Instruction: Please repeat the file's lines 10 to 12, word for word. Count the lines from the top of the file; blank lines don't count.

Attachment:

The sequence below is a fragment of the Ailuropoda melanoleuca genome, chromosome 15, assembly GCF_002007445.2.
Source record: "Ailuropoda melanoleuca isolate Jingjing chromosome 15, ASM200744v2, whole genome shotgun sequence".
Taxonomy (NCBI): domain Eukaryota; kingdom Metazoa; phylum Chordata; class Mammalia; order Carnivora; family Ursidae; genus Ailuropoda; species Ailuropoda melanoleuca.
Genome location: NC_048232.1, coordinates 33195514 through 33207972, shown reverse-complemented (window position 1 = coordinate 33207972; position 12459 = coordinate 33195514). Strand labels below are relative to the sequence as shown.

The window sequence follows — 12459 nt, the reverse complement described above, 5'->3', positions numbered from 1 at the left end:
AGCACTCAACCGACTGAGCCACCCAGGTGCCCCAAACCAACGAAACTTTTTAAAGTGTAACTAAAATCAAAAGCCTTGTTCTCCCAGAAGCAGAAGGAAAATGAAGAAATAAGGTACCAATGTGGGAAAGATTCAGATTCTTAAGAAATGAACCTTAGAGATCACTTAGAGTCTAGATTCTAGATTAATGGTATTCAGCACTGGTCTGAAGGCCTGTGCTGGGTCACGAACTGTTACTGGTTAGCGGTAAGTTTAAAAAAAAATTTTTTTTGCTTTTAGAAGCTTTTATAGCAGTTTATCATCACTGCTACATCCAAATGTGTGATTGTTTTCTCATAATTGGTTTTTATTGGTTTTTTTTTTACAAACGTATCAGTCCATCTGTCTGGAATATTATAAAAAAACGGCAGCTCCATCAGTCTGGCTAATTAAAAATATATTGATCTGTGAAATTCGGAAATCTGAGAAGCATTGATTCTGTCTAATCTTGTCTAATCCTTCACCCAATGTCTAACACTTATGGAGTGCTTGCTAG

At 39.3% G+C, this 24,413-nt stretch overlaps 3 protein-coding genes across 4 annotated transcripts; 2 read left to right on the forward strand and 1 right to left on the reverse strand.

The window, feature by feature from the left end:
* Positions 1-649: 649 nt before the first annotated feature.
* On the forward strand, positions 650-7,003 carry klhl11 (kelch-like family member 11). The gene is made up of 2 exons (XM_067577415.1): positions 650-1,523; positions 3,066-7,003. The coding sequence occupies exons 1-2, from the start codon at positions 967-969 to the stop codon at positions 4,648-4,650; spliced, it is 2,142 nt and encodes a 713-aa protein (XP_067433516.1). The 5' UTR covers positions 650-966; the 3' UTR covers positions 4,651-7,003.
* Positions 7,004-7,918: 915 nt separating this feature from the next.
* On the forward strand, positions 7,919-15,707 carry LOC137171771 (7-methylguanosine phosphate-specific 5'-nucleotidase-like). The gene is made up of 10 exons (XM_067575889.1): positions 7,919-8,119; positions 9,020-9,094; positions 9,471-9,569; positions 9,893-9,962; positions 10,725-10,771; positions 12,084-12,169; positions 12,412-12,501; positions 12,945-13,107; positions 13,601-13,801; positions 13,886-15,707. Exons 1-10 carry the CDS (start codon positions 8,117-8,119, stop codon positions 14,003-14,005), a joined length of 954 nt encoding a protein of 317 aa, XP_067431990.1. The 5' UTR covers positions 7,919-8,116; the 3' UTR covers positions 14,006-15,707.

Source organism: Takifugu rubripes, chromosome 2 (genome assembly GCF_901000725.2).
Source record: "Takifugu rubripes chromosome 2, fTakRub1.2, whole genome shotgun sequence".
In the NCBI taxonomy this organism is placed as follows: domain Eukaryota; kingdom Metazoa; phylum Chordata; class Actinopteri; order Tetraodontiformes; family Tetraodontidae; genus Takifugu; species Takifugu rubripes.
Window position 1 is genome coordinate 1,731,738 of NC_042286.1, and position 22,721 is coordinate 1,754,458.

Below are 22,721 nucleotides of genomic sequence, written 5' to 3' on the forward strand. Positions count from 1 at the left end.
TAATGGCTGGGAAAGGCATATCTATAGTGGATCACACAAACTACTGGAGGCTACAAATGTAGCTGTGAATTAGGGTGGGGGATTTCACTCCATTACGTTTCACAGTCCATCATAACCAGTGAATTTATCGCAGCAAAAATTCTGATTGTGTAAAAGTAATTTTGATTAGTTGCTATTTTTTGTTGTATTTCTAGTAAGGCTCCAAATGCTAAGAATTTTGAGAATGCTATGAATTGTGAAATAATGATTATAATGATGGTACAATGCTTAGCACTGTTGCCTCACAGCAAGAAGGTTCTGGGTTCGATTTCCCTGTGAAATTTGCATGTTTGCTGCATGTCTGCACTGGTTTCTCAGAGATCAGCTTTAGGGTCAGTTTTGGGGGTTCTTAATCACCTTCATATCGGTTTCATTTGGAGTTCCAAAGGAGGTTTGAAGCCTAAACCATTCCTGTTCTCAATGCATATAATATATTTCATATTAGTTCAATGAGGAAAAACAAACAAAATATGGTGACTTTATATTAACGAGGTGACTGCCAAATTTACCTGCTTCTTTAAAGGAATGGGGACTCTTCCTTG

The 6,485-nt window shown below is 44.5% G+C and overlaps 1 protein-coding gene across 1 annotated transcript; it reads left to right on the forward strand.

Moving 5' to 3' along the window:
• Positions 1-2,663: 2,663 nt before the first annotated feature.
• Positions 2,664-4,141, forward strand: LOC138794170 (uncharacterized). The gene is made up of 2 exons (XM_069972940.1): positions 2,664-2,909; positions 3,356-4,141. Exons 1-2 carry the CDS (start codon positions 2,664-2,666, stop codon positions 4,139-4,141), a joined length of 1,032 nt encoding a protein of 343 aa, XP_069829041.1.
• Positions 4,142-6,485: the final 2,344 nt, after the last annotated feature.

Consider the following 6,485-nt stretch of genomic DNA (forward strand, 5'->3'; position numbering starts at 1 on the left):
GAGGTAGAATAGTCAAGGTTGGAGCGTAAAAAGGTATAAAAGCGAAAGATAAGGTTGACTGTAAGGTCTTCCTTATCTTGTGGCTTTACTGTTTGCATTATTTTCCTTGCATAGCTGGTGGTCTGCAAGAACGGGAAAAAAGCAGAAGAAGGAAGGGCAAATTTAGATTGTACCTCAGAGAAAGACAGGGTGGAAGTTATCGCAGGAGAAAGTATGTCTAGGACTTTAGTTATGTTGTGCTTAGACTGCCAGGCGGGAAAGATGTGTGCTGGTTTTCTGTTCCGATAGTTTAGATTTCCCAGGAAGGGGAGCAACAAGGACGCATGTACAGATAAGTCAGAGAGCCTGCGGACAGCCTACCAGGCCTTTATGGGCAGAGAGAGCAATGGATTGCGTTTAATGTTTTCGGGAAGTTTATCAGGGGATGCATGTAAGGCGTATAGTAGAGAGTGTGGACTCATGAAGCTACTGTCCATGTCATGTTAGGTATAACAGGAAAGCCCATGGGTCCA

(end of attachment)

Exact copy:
* On the forward strand, positions 650-7,003 carry klhl11 (kelch-like family member 11). The gene is made up of 2 exons (XM_067577415.1): positions 650-1,523; positions 3,066-7,003. The coding sequence occupies exons 1-2, from the start codon at positions 967-969 to the stop codon at positions 4,648-4,650; spliced, it is 2,142 nt and encodes a 713-aa protein (XP_067433516.1). The 5' UTR covers positions 650-966; the 3' UTR covers positions 4,651-7,003.
* Positions 7,004-7,918: 915 nt separating this feature from the next.
* On the forward strand, positions 7,919-15,707 carry LOC137171771 (7-methylguanosine phosphate-specific 5'-nucleotidase-like). The gene is made up of 10 exons (XM_067575889.1): positions 7,919-8,119; positions 9,020-9,094; positions 9,471-9,569; positions 9,893-9,962; positions 10,725-10,771; positions 12,084-12,169; positions 12,412-12,501; positions 12,945-13,107; positions 13,601-13,801; positions 13,886-15,707. Exons 1-10 carry the CDS (start codon positions 8,117-8,119, stop codon positions 14,003-14,005), a joined length of 954 nt encoding a protein of 317 aa, XP_067431990.1. The 5' UTR covers positions 7,919-8,116; the 3' UTR covers positions 14,006-15,707.